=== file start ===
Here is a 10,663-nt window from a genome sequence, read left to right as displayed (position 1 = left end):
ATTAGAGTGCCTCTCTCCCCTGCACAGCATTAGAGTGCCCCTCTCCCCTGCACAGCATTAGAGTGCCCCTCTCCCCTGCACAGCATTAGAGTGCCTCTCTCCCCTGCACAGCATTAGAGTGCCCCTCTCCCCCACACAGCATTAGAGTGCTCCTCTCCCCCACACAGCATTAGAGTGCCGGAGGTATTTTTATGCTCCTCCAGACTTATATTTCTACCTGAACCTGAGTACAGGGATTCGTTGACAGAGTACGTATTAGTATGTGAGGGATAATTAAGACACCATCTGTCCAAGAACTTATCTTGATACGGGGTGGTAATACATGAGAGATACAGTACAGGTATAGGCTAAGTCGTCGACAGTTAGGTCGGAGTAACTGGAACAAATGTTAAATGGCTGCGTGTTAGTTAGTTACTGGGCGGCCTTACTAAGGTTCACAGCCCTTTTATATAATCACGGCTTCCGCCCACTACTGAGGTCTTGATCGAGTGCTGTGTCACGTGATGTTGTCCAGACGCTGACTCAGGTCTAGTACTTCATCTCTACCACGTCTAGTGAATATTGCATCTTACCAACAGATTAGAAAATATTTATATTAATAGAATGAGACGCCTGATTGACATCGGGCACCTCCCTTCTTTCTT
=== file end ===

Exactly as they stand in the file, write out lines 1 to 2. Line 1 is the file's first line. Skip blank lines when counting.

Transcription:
Here is a 10,663-nt window from a genome sequence, read left to right as displayed (position 1 = left end):
ATTAGAGTGCCTCTCTCCCCTGCACAGCATTAGAGTGCCCCTCTCCCCTGCACAGCATTAGAGTGCCCCTCTCCCCTGCACAGCATTAGAGTGCCTCTCTCCCCTGCACAGCATTAGAGTGCCCCTCTCCCCCACACAGCATTAGAGTGCTCCTCTCCCCCACACAGCATTAGAGTGCCGGAGGTATTTTTATGCTCCTCCAGACTTATATTTCTACCTGAACCTGAGTACAGGGATTCGTTGACAGAGTACGTATTAGTATGTGAGGGATAATTAAGACACCATCTGTCCAAGAACTTATCTTGATACGGGGTGGTAATACATGAGAGATACAGTACAGGTATAGGCTAAGTCGTCGACAGTTAGGTCGGAGTAACTGGAACAAATGTTAAATGGCTGCGTGTTAGTTAGTTACTGGGCGGCCTTACTAAGGTTCACAGCCCTTTTATATAATCACGGCTTCCGCCCACTACTGAGGTCTTGATCGAGTGCTGTGTCACGTGATGTTGTCCAGACGCTGACTCAGGTCTAGTACTTCATCTCTACCACGTCTAGTGAATATTGCATCTTACCAACAGATTAGAAAATATTTATATTAATAGAATGAGACGCCTGATTGACATCGGGCACCTCCCTTCTTTCTT